Books

Jonathan Rée’s history of philosophy is way too long but worth sticking with for the connections it makes across whole networks of thought

The three lives of Walter Gropius, founder of the Bauhaus

Is Shakespeare ‘accessible’? The truth is that Shakespeare’s plays combine an unusual accessibility of human situation with an unusual difficulty of language

Kierkegaard’s spirit has never been laid to rest. He is the philosopher of angst and dread: the conscience-stricken companion of modern consciousness

A full Brexit would give the UK an opportunity to re-set our relationship with the land and the seas — if the current impasse is resolved so that we are no longer bound by CAP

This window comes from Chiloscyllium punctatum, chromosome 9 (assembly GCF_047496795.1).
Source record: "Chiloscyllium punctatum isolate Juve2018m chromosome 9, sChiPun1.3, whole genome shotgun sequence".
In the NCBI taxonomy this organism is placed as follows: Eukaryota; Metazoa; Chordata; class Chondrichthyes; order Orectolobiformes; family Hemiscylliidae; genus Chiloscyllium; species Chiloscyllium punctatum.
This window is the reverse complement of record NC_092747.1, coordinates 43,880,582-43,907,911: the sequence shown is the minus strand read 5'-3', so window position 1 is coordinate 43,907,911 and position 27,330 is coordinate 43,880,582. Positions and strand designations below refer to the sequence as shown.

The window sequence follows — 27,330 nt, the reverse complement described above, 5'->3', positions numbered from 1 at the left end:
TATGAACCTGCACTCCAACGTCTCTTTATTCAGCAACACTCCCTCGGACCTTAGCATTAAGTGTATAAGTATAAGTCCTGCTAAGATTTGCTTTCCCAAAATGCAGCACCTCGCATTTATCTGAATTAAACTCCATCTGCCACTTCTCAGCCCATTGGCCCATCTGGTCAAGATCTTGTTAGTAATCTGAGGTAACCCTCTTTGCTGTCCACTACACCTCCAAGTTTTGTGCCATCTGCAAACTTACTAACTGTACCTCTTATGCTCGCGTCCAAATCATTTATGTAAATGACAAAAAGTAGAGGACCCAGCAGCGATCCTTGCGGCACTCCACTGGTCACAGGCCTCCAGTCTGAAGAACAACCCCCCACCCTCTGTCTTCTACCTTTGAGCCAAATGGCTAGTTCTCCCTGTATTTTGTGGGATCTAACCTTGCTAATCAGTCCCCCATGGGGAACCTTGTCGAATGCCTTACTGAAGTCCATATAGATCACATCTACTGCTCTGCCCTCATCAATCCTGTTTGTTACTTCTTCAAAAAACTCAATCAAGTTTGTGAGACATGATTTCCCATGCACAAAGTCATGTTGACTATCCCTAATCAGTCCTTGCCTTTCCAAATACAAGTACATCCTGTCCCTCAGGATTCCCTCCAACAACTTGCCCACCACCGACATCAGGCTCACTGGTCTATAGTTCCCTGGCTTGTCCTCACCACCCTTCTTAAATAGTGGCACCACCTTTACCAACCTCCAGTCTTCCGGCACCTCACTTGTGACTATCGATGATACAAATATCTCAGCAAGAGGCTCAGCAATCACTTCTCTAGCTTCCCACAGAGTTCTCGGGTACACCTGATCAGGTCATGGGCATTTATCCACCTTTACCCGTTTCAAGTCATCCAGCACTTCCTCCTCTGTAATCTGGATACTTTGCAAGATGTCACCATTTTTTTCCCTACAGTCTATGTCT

The radical Jewdas Haggadah provides a rag-week version of the Passover ceremony for pubescent Marxists

André and Simone Weil were two sides of the same coin: impatient; determined; brilliant; attracted to ancient wisdom and ideas

There are shades of Philby in Richard Sorge, the hard-drinking, motorcycling, womanising rake whose cover as an arrogant Nazi convinced the German official community in Tokyo that he was one of them

John Buchan’s labours not only served the public good: they provided the raw material and characters for his thrillers

David Laws demolishes a conspiracy theory about the death of Lord Kitchener and does it very classily indeed